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ER or Not: Nosebleed

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ER or Not: Nosebleed

Dec 21, 2018

As the weather gets colder, some people experience nosebleeds. When is a nosebleed serious enough to go the ER and when can you take care of it yourself? Emergency room physician Dr. Troy Madsen talks about why the cold, dry air may cause nosebleeds and how to properly take care of a nosebleed at home.

Episode Transcript

Interviewer: Some people have been noticing that they're getting more and more nosebleeds as it gets colder and colder along the Wasatch Front. We're going to talk about nosebleeds. When is it serious and when can you take care of it yourself? That's coming up next on The Scope.

Announcer: Medical news and research from University of Utah physicians and specialists you can use for a happier and healthier life. You're listening to The Scope.

Interviewer: We're with Dr. Troy Madsen, emergency medicine at the University of Utah Hospital. Cold weather, he has told me, has led to a number of patients coming into the E.R. with nosebleeds. Let's talk about that a little bit.

Dr. Madsen: Yeah.

Interviewer: What's going on, first of all? I think we all know but maybe there's something I don't.

Dr. Madsen: No, it's been surprising. I've seen a lot of people lately in the E.R. with nosebleeds, and these have been really, really serious nosebleeds. I'm talking about patients on blood thinners who come in with like a grocery bag full of tissues that are soaked through with blood. I mean, it's awful. We see type a lot of things in the E.R. Nosebleeds can be some of the messiest things we see.

Interviewer: Yeah.

Dr. Madsen: But these are very serious nosebleeds and I think probably a lot of people are having nosebleeds that aren't that serious and aren't coming into the E.R., all as a result of the cold, dry air.

Interviewer: Yeah. I blew my nose the other day and there was some blood in there, should I be concerned about that?

Dr. Madsen: No, generally not.

Interviewer: That's going to happen.

Dr. Madsen: Yeah, it's going to happen and the reason it happens is when the air gets really cold there's just no humidity in the air. It just basically takes all the water that may be in the air, freezes it and then makes it so there's just no humidity whatsoever. So that really dries things out in the nose.
So you've got this part of your nose that basically has all the little blood vessels on it, it's on the septum, it's the middle part of your nose, the cartilage area between your two nostrils. That gets exposed to the dry air, maybe you get a little bit of wind hitting that, it just dries things out, and that's where most nosebleeds happen. So that's why we see a lot of nosebleeds this time of year, cold wind, cold air, no humidity, people are just drying out their nose and get nosebleeds.

Interviewer: And for most people, kind of a minor inconvenience, but if you're on blood thinners, major problem.

Dr. Madsen: Well, the biggest issue, like I said earlier, certainly those that are on blood thinners, like Warfarin, clopidogrel, even aspirin, even if you're taking an aspirin a day we do see some pretty significant nose bleeds in those patients as well. For most people, it's not a big issue; you can usually hold some pressure and it'll go away. But for those people, those are the ones that end up in the E.R.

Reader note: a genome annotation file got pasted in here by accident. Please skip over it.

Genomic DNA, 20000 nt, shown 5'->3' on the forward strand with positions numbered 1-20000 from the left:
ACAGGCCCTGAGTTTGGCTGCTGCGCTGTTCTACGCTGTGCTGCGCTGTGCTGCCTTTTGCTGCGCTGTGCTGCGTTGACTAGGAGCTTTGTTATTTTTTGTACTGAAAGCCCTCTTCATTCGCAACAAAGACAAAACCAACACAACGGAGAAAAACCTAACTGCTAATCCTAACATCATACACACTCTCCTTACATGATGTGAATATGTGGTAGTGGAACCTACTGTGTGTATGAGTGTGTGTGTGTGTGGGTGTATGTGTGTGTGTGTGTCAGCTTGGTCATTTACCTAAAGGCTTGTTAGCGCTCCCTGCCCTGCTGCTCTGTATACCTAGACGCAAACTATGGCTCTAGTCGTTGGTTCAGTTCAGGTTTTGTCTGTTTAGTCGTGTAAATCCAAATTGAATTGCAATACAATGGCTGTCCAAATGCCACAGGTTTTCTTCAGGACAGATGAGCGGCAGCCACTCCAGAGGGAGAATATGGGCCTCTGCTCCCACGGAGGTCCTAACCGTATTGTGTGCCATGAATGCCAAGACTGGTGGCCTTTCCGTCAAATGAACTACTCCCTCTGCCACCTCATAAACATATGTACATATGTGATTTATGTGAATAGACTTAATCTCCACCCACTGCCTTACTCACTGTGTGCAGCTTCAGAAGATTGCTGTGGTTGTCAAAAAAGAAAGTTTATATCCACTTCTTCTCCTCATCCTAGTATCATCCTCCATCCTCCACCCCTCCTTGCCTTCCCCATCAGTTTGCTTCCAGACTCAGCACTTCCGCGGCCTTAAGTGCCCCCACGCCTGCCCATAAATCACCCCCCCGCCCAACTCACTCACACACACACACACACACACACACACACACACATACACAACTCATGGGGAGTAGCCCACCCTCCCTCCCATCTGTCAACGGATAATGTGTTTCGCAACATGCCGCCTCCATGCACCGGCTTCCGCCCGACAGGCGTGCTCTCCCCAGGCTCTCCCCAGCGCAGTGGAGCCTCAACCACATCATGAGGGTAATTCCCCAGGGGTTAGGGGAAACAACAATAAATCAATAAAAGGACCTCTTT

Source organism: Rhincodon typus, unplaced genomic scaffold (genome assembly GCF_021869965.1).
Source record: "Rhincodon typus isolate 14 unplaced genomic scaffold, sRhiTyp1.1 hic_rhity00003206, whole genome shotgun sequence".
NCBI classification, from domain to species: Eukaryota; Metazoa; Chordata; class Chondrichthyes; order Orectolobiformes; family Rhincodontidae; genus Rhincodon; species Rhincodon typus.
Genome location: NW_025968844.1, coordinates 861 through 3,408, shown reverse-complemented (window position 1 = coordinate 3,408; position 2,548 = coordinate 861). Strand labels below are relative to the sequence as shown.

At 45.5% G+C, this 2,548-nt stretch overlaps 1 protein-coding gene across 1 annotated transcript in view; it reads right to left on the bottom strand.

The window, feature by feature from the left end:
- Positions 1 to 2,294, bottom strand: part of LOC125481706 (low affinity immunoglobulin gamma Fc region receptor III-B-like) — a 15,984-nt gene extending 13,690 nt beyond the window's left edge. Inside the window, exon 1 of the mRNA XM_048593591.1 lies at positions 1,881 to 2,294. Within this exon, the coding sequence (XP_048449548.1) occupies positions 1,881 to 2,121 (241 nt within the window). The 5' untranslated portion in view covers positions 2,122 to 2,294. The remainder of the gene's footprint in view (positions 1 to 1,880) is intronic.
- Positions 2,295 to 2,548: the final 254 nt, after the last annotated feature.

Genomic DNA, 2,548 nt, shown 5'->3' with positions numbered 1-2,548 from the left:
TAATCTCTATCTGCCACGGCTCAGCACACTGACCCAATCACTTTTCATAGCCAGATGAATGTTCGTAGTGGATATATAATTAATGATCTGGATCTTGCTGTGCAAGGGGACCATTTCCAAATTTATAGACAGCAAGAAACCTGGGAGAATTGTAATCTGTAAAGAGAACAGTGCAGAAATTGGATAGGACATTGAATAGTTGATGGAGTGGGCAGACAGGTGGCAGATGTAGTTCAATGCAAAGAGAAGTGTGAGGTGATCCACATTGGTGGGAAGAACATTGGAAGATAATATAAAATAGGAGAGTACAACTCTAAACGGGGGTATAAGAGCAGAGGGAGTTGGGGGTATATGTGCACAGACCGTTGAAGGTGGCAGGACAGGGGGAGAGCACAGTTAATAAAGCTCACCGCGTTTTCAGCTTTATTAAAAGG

Interviewer: And we're talking, it won't stop.

Dr. Madsen: Yeah. We're talking it won't stop, they've tried holding pressure for quite a long time at home, and they just can't stop it. A lot of times they require packing in their nose, we have to actually put something up there and leave it in there. Sometimes we even have to call our ear, nose and throat specialist down to see them to try and stop the bleeding.

Interviewer: How long should you put up with the bleeding and it's not stopping before you start getting concerned?

Dr. Madsen: Yeah, so that's a great question because sometimes I do see people in the E.R. who could have avoided an E.R. visit by just trying some things at home and the first thing I would do, is if you do have a nosebleed, hold pressure, squeeze your nostrils down below, where you can feel the bone on your nose, where it's not the bone but where you're holding pressure against that septum, that middle cartilage part of your nose, and hold pressure for 5 minutes. Don't let up. Just leave it there, a lot of people will hold pressure for 15-20 seconds, let up, look again, hold pressure, look again. You don't need to do that. Just hold pressure for 5 minutes.

Now if that doesn't work, the next great thing you can try is a nose spray. And the best nose spray you can use is Afrin. That's what we use in the E.R. and that's the brand name. Now there are generic forms out there but you can just go to the pharmacy, basically you put two squirts of that up the nostril that's bleeding, put it up there and then hold pressure for 15 minutes. Just hold pressure, don't let go.

Look again. If it's still bleeding, two more squirts, hold pressure. Do it again, two more squirts, hold pressure. If after three times of this you're still having bleeding then this very well may not be something that's going to get better at home. You may need to come to the ER and get a packing up your nose, something to just put pressure on that bleeding and stop it from bleeding.

So nosebleeds are happening. We are definitely seeing them in the E.R. If you've noticed nosebleeds you're not alone, but if you have a few simple things around the house, a little bottle of Afrin, hold some pressure if it happens, you could potentially avoid a visit to the E.R.

Interviewer: We're your daily dose of science, conversation and medicine. This is The Scope, University of Utah Health Sciences Radio.

updated: December 21, 2018
originally published: January 14, 2014